So how does a placer mine work? It's a combination of heavy machinery, natural resources and environmental factors that need to work in concert in order for the miner to process as much ground as possible.

Let's take a closer look at the basic structure of a placer mine. Use the buttons on the right hand side below to learn more about the role each part plays during the process of mining.
And here's a simplified overview of the mining process itself:
  1. Using a track or wheel-based loader, the miner digs into the paystreak and collects a bucket of gravel.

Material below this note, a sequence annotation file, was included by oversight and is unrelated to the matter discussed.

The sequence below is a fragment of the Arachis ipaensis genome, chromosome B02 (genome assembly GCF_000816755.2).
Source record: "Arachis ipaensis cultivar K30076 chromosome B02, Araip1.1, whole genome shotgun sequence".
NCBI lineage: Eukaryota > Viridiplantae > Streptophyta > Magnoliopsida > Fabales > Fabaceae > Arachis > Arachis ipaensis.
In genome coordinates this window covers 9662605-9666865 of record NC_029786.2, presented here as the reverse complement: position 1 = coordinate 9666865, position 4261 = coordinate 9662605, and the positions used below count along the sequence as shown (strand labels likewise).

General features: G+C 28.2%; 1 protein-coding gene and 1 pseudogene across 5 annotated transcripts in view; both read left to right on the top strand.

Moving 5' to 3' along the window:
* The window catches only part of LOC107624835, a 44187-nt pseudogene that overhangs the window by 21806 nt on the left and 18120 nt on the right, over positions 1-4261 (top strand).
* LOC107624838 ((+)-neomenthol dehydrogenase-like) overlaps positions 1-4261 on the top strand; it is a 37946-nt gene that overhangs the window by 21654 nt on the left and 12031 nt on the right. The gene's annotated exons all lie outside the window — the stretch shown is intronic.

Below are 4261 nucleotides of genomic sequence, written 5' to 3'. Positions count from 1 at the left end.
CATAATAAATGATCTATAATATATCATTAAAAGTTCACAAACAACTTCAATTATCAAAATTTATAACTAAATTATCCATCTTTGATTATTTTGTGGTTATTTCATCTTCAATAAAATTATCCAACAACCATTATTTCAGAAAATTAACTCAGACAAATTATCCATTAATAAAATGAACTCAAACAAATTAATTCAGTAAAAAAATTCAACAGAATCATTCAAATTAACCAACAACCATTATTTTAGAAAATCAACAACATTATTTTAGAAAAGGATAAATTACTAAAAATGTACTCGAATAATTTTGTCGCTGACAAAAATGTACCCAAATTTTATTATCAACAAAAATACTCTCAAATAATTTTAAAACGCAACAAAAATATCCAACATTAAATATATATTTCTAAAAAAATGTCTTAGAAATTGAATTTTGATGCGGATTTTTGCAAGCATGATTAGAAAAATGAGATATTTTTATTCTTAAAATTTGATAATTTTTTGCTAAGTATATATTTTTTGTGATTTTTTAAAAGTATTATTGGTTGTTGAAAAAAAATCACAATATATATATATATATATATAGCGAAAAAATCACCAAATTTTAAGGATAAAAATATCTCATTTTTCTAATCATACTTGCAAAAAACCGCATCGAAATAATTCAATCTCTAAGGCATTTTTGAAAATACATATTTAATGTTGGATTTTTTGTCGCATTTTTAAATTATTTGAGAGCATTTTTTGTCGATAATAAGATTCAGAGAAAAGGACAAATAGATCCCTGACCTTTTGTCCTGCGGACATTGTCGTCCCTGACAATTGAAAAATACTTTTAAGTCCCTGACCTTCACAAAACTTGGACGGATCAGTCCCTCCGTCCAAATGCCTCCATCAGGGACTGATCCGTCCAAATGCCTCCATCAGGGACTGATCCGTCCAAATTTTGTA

2. The load of gravel is driven to the sluice box and dumped onto the grizzly.
  3. The coarse parts of the load (boulders and larger rocks) are filtered out by the grizzly and fall away. The rest is washed through the sluice box.
  4. The loader returns to the placer to collect another load (and so on).
  5. After dumping a number of buckets, tailings build up around the sluice box, and need to be cleared away.
  6. Once hundreds of buckets have been transported and emptied, it becomes time to turn off the loader, shut down the water, and empty the sluice box -- a process known as the "clean-up". At this point, a quick pan of the collected dirt can reveal the concentration of the mined gold deposits.
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